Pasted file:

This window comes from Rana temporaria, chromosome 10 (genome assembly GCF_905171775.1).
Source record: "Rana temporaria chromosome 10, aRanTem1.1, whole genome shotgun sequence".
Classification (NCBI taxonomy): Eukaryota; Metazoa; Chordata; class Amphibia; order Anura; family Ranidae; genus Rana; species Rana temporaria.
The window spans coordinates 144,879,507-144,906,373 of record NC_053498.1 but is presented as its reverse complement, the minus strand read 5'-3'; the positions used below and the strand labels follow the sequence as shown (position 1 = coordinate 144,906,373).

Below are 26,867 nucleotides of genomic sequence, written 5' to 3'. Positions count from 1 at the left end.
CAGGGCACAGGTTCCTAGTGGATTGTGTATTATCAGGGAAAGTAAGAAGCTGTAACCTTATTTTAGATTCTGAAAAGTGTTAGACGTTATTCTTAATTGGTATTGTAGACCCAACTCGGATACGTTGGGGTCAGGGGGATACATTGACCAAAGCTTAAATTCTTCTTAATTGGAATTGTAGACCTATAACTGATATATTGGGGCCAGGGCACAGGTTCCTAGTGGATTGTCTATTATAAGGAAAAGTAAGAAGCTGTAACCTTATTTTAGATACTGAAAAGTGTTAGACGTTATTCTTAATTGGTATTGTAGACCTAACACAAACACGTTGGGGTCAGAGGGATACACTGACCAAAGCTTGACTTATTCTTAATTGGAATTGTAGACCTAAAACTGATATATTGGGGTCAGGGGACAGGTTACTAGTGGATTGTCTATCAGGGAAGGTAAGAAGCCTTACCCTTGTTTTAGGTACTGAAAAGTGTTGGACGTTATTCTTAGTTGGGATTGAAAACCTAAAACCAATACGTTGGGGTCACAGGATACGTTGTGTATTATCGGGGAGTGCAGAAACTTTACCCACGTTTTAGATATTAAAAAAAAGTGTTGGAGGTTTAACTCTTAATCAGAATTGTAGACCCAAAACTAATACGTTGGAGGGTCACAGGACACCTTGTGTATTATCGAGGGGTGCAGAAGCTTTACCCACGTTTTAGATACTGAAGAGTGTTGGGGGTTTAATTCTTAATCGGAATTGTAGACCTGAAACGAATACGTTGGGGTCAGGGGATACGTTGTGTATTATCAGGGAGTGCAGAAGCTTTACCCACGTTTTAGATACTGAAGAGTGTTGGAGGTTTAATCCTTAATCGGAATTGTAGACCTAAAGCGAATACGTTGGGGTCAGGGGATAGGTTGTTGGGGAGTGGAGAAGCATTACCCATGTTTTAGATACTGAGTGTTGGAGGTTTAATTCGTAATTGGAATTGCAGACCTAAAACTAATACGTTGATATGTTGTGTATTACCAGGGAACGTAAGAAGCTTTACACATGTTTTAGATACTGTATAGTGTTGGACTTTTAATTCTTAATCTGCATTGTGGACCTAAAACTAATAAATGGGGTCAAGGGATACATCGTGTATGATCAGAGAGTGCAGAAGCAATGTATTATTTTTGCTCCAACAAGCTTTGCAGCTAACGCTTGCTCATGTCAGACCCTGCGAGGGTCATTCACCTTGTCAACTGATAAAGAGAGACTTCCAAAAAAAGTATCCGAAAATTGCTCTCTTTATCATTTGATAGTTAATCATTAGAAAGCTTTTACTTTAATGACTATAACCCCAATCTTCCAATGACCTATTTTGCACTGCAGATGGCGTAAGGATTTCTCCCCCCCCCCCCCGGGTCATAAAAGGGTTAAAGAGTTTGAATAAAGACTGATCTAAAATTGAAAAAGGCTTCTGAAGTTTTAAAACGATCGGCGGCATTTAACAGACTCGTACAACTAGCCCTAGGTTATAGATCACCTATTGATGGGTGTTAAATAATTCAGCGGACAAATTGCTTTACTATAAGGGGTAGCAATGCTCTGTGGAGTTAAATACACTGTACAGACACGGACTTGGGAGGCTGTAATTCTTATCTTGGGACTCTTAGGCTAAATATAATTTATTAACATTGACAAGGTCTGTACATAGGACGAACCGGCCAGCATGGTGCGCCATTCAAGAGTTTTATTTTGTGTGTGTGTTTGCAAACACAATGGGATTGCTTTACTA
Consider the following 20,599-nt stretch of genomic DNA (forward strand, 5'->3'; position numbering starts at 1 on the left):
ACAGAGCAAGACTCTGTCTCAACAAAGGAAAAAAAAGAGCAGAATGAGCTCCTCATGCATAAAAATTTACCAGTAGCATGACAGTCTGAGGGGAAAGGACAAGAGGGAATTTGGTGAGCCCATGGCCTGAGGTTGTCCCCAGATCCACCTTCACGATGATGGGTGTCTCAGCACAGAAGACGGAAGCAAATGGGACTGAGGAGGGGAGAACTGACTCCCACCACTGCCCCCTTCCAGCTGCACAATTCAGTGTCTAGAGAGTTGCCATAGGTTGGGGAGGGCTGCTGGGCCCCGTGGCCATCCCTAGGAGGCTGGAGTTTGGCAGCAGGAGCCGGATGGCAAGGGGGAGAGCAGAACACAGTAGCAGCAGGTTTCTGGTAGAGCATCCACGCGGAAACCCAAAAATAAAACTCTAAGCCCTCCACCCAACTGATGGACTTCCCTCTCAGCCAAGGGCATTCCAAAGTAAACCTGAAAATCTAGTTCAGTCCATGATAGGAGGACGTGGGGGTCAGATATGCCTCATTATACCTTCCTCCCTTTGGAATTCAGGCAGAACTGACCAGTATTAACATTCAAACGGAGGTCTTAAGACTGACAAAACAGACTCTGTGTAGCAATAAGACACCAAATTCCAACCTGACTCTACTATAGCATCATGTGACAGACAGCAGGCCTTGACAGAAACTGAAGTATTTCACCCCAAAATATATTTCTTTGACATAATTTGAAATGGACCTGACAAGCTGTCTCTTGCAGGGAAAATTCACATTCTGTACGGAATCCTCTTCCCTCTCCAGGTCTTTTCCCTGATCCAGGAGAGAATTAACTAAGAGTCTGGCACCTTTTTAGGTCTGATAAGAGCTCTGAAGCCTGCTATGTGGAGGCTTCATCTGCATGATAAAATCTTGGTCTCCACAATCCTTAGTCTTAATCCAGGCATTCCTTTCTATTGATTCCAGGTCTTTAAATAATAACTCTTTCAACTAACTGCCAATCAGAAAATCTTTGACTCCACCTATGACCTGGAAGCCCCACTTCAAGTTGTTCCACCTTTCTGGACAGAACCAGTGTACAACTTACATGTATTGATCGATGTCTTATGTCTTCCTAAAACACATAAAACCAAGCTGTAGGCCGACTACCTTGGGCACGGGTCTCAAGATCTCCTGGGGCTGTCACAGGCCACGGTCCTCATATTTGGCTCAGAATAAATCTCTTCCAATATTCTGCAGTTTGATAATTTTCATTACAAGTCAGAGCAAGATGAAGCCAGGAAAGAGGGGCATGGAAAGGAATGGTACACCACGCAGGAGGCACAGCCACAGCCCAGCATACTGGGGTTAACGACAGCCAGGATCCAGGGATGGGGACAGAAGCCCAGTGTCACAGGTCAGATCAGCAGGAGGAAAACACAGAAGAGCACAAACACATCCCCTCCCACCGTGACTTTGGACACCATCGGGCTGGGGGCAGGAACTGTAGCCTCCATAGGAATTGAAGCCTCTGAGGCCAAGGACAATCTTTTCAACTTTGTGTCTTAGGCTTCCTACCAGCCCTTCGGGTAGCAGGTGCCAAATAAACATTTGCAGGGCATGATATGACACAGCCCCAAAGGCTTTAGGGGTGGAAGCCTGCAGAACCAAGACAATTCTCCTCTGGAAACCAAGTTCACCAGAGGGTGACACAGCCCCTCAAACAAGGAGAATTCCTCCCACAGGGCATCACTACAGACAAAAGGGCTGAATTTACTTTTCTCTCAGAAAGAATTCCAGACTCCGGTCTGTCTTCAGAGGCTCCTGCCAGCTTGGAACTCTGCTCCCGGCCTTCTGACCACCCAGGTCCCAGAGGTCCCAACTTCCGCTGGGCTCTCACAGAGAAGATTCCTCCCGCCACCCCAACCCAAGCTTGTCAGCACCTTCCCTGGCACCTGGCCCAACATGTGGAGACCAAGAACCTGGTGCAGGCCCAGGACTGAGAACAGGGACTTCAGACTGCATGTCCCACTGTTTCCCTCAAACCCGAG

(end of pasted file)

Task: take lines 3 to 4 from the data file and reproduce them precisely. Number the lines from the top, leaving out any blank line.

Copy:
Classification (NCBI taxonomy): Eukaryota; Metazoa; Chordata; class Amphibia; order Anura; family Ranidae; genus Rana; species Rana temporaria.
The window spans coordinates 144,879,507-144,906,373 of record NC_053498.1 but is presented as its reverse complement, the minus strand read 5'-3'; the positions used below and the strand labels follow the sequence as shown (position 1 = coordinate 144,906,373).